11. Somashekhar SP, Sepulveda MJ, Puglielli S, Norden AD, Shortliffe EH, Rohit Kumar C. et al. Watson for Oncology and breast cancer treatment recommendations: agreement with an expert multidisciplinary tumor board. Ann Oncol. 2018;29:418-23

12. Trivedi H, Mesterhazy J, Laguna B, Vu T, Sohn JH. Automatic Determination of the Need for Intravenous Contrast in Musculoskeletal MRI Examinations Using IBM Watson's Natural Language Processing Algorithm. J Digit Imaging. 2018;31:245-51

13. Liu C, Liu X, Wu F, Xie M, Feng Y, Hu C. Using Artificial Intelligence (Watson for Oncology) for Treatment Recommendations Amongst Chinese Patients with Lung Cancer: Feasibility Study. J Med Internet Res. 2018;20:e11087

14. Institute NC. Drugs Approved for Breast Cancer. National Institutes of Health. 2022

15. Beyer T, Bidaut L, Dickson J, Kachelriess M, Kiessling F, Leitgeb R. et al. What scans we will read: imaging instrumentation trends in clinical oncology. Cancer Imaging. 2020;20:38

16. Bright TJ, Wong A, Dhurjati R, Bristow E, Bastian L, Coeytaux RR. et al. Effect of clinical decision-support systems: a systematic review. Ann Intern Med. 2012;157:29-43

17. Sharing Clinical Trial Data. Maximizing Benefits, Minimizing Risk. Washington (DC). 2015

18. Taichman DB, Backus J, Baethge C, Bauchner H, de Leeuw PW, Drazen JM. et al. Sharing Clinical Trial Data-A Proposal from the International Committee of Medical Journal Editors. N Engl J Med. 2016;374:384-6

19. Muller L, Gangadharaiah R, Klein SC, Perry J, Bernstein G, Nurkse D. et al. An open access medical knowledge base for community driven diagnostic decision support system development. BMC Med Inform Decis Mak. 2019;19:93

20. Elkin PL, Liebow M, Bauer BA, Chaliki S, Wahner-Roedler D, Bundrick J. et al. The introduction of a diagnostic decision support system (DXplain) into the workflow of a teaching hospital service can decrease the cost of service for diagnostically challenging Diagnostic Related Groups (DRGs). Int J Med Inform. 2010;79:772-7

21. Yun HJ, Kim HJ, Kim SY, Lee YS, Lim CY, Chang HS. et al. Adequacy and Effectiveness of Watson For Oncology in the Treatment of Thyroid Carcinoma. Front Endocrinol (Lausanne). 2021;12:585364

22. Miller DD, Brown EW. Artificial Intelligence in Medical Practice: The Question to the Answer?. Am J Med. 2018;131:129-33

23. Choi YI, Chung JW, Kim KO, Kwon KA, Kim YJ, Park DK. et al. Concordance Rate between Clinicians and Watson for Oncology among Patients with Advanced Gastric Cancer: Early, Real-World Experience in Korea. Can J Gastroenterol Hepatol. 2019;2019:8072928

24. Lee WS, Ahn SM, Chung JW, Kim KO, Kwon KA, Kim Y. et al. Assessing Concordance With Watson for Oncology, a Cognitive Computing Decision Support System for Colon Cancer Treatment in Korea. JCO Clin Cancer Inform. 2018;2:1-8

25. Jie Z, Zhiying Z, Li L. A meta-analysis of Watson for Oncology in clinical application. Sci Rep. 2021;11:5792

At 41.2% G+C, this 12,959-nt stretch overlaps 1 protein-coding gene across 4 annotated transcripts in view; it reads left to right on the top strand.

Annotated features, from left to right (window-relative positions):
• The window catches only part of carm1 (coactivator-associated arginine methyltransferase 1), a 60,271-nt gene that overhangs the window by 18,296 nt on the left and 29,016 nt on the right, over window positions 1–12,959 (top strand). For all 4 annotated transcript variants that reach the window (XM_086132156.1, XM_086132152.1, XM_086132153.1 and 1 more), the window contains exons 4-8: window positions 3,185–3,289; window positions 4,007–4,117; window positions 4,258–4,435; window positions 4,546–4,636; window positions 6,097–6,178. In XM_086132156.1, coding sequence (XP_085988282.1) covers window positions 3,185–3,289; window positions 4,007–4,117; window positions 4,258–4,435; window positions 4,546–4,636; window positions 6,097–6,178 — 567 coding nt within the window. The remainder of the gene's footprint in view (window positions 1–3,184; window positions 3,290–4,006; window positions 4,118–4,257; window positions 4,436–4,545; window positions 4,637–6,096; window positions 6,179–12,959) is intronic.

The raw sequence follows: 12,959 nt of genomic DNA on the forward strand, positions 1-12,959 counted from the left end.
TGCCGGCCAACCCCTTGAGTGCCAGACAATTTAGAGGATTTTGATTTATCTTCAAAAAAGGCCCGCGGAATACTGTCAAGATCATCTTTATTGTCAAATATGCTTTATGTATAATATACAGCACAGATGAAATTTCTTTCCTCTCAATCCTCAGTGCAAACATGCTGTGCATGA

26. Zhang W, Qi S, Zhuo J, Wen S, Fang C. Concordance Study in Hepatectomy Recommendations Between Watson for Oncology and Clinical Practice for Patients with Hepatocellular Carcinoma in China. World J Surg. 2020;44:1945-53

27. Kindle RD, Badawi O, Celi LA, Sturland S. Intensive Care Unit Telemedicine in the Era of Big Data, Artificial Intelligence, and Computer Clinical Decision Support Systems. Crit Care Clin. 2019;35:483-95

28. Chien SC, Chen YL, Chien CH, Chin YP, Yoon CH, Chen CY. et al. Alerts in Clinical Decision Support Systems (CDSS): A Bibliometric Review and Content Analysis. Healthcare (Basel). 2022 10

29. Kilsdonk E, Peute LW, Jaspers MW. Factors influencing implementation success of guideline-based clinical decision support systems: A systematic review and gaps analysis. Int J Med Inform. 2017;98:56-64

30. Zollner JP, Wolking S, Weber Y, Rosenow F. [Decision support systems, assistance systems and telemedicine in epileptology]. Nervenarzt. 2021;92:95-106

31. Zhao W, Jiang X, Wang K, Sun X, Hu G, Xie G. Construction of Guideline-Based Decision Tree for Medication Recommendation. Stud Health Technol Inform. 2020

32. Pluyter JR, Jacobs I, Langereis S, Cobben D, Williams S, Curfs J. et al. Looking through the eyes of the multidisciplinary team: the design and clinical evaluation of a decision support system for lung cancer care. Transl Lung Cancer Res. 2020;9:1422-32

33. Papandria D, Fisher JG, Kenney BD, Dykes M, Nelson A, Diefenbach KA. Orientation in Perpetuity: An Online Clinical Decision Support System for Surgical Residents. J Surg Res. 2020;245:649-55

34. Mebrahtu TF, Skyrme S, Randell R, Keenan AM, Bloor K, Yang H. et al. Effects of computerised clinical decision support systems (CDSS) on nursing and allied health professional performance and patient outcomes: a systematic review of experimental and observational studies. BMJ Open. 2021;11:e053886

35. Jung H, Park HA. Development and Evaluation of a Prototype CDSS for Fall Prevention. Stud Health Technol Inform. 2019;264:1700-1